By rights, she should have been WWII's favored pin-up girl. Tragically, Carole Lombard became Hollywood's first victim of the Second World War. She was desperate to get home to a man she was madly in love with, but it was a love that fueled scandal and gave the gossip columnists more ammunition than they knew how to use. Yet it was a love that when lost, left one of Hollywood's most solid of leading men a hollow shell. Carole Lombard was the epitome of Hollywood bombshell, but in many ways she was just a girl from Indiana.
Carole was born Jane Alice Peters, in 1908, the youngest of three kids in their Fort Wayne, Indiana home. A work injury left her father unable to control his outbursts of anger; the marriage ended in divorce with Carole's mother taking the kids to live in Los Angeles. Lombard attended Virgil Jr. High and Fairfax High School. She was elected May Queen in 1924, but left high school to pursue her acting career.
Her first film appearance was at the age of 12, cast as a tomboy when a director spotted her playing baseball in the street. She worked in several films through the 1920s and, unlike many starlets, made a smooth transition into talkies. Lombard met William Powell in 1930 on the sets of Man of the World (1931) and Ladies Man (1931). Powell's suave sophistication swept Carole off her feet while he was entranced by her earthy sense of humor and blunt way of looking at the world.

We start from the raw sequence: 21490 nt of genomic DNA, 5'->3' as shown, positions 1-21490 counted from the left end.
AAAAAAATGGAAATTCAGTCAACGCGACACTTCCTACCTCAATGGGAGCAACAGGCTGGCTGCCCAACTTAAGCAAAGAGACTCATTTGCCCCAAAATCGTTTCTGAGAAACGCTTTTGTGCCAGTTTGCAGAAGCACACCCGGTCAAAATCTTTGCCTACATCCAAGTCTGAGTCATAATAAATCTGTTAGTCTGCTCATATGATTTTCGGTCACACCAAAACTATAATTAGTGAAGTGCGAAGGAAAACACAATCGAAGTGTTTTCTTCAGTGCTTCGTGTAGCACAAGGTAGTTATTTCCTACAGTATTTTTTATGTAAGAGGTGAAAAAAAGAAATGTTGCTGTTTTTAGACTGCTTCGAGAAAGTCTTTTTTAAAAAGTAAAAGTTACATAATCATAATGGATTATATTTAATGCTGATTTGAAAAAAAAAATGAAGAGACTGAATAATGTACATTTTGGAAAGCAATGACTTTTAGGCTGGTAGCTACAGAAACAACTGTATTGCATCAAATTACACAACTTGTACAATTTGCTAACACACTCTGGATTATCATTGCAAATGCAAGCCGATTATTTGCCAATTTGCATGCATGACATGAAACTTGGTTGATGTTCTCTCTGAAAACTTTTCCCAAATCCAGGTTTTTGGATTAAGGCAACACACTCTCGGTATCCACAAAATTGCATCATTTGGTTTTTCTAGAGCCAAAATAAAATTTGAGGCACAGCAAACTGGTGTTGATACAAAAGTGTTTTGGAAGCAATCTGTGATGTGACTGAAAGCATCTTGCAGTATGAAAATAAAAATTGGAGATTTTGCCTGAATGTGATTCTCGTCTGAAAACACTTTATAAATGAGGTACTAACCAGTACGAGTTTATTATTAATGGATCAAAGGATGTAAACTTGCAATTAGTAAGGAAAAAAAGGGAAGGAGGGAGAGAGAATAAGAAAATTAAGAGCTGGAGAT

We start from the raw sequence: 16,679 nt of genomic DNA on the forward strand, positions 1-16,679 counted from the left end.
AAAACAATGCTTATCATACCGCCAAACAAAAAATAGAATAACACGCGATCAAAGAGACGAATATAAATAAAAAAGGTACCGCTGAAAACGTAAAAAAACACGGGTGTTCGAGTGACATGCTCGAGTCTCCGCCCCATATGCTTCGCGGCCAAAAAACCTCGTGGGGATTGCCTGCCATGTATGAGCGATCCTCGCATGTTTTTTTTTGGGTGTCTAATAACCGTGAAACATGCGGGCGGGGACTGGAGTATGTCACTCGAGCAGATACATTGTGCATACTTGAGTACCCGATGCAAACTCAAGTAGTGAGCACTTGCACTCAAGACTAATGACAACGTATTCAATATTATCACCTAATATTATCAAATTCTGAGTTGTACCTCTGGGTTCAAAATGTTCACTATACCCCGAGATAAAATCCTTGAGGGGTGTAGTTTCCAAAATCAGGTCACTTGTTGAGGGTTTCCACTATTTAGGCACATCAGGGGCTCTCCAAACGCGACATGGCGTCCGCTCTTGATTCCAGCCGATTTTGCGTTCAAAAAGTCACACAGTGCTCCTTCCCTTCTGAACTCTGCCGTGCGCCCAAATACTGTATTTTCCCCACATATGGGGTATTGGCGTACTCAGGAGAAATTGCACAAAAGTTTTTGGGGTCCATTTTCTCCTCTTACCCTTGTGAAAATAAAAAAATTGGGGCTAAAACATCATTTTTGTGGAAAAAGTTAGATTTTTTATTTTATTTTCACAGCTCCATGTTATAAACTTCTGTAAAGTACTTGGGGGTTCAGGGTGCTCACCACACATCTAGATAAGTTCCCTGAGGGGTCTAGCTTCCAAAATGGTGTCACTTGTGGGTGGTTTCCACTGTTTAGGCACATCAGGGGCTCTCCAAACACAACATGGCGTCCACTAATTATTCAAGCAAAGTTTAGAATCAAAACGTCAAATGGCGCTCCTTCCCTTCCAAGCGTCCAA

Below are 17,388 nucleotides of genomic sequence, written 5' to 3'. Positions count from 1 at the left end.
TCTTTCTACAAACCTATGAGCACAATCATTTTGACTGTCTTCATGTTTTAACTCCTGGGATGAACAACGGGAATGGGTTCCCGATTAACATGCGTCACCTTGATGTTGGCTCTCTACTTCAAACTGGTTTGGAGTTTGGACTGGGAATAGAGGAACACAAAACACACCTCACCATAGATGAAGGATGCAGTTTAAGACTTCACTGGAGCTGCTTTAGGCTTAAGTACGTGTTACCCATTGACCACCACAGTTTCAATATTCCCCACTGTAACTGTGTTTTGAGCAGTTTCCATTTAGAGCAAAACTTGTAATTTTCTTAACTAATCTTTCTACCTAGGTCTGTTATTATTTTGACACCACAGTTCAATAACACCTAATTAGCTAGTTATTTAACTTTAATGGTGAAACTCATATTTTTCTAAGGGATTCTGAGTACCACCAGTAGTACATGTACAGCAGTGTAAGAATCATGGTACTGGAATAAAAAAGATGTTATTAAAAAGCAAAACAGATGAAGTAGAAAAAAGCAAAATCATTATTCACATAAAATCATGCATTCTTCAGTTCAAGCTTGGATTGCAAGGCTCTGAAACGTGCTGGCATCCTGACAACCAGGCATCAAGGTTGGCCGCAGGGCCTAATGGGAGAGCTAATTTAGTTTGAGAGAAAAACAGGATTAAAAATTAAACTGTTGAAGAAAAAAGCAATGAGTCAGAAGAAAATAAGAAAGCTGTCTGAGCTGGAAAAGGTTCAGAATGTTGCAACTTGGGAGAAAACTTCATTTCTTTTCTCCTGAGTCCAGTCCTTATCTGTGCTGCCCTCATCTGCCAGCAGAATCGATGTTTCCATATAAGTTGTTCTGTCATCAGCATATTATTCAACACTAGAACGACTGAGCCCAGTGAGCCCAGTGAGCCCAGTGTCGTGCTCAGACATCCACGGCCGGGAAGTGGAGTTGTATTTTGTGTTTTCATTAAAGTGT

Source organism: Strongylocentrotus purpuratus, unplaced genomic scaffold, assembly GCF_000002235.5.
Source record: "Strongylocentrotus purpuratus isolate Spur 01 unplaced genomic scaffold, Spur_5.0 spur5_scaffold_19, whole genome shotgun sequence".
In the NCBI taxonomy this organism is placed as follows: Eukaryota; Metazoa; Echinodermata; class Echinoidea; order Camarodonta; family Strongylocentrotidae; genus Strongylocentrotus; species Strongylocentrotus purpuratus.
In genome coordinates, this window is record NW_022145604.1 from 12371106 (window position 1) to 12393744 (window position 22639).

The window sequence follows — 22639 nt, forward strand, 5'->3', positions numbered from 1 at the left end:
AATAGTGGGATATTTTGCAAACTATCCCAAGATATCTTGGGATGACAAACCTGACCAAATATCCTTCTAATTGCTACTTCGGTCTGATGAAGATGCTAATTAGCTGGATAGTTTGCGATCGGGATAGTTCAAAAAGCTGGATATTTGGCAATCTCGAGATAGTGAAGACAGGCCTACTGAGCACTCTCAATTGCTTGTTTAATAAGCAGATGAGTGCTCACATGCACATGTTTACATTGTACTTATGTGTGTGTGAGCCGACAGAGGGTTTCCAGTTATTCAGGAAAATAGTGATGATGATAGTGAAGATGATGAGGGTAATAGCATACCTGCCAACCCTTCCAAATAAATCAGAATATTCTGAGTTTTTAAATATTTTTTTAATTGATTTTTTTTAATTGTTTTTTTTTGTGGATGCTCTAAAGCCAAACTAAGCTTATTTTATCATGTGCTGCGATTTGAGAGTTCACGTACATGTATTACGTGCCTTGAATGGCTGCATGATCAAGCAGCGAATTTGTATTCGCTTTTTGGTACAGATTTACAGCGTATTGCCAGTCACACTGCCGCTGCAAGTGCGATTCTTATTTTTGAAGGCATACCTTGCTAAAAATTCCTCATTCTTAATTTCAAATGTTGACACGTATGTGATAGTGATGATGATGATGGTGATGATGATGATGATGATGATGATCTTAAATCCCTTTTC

Friends worried over the 16 year age difference between Powell and Lombard, but she was sure they could work through it and they were married in 1931. However, her friends were right, and the couple divorced in 1933. They remained close friends after the divorce, and even continued to work together in films.
In 1932, Lombard appeared with Clark Gable in No Man of Her Own. After her divorce, she began sharing a house with Madalynne Fields, who became her personal secretary. Lombard became known for throwing extravagant, if unconventionally themed parties. She had relationships with Gary Cooper, George Raft and others.
In 1936, she appeared with her ex-husband, William Powell in My Man Godfrey, a performance that earned a Academy Award nomination for Best Actress. Also in '36 she became reacquainted with Clark Gable. They fell in love, but Gable was married to oil heiress Ria Langham. The affair had to be kept quiet, but it proved a stumbling block to his career. Part of the deal to get Gable to come on board as Rhett Butler in Gone With The Wind was a salary increase to cover Gable's divorce.
Gable proposed to Carole Lombard at the Brown Derby in March, 1939. They were married in a private ceremony later that month during a break in filming Gone With The Wind. Lombard proved to be an ideal companion for Gable. The couple bought a ranch in Encino; Lombard enjoyed riding and hunting with her husband, but was able to instantly turn on the elegant charm of a Hollywood leading lady.
Lombard's career was suffering at the time. A series of highly successful screwball comedies came to a close with Fools For Scandal (1938), considered her worst film. She tried to change her fortunes with in dramatic roles, opposite James Stewart in Made For Each Other (1939), with Cary Grant in In Name Only (1940). Things began to turn around when she appeared in Alfred Hitchcock's comedy Mr. & Mrs. Smith (1941). She rode the career boost into what would be her last film, To Be Or Not To Be (1942), co starring Jack Benny.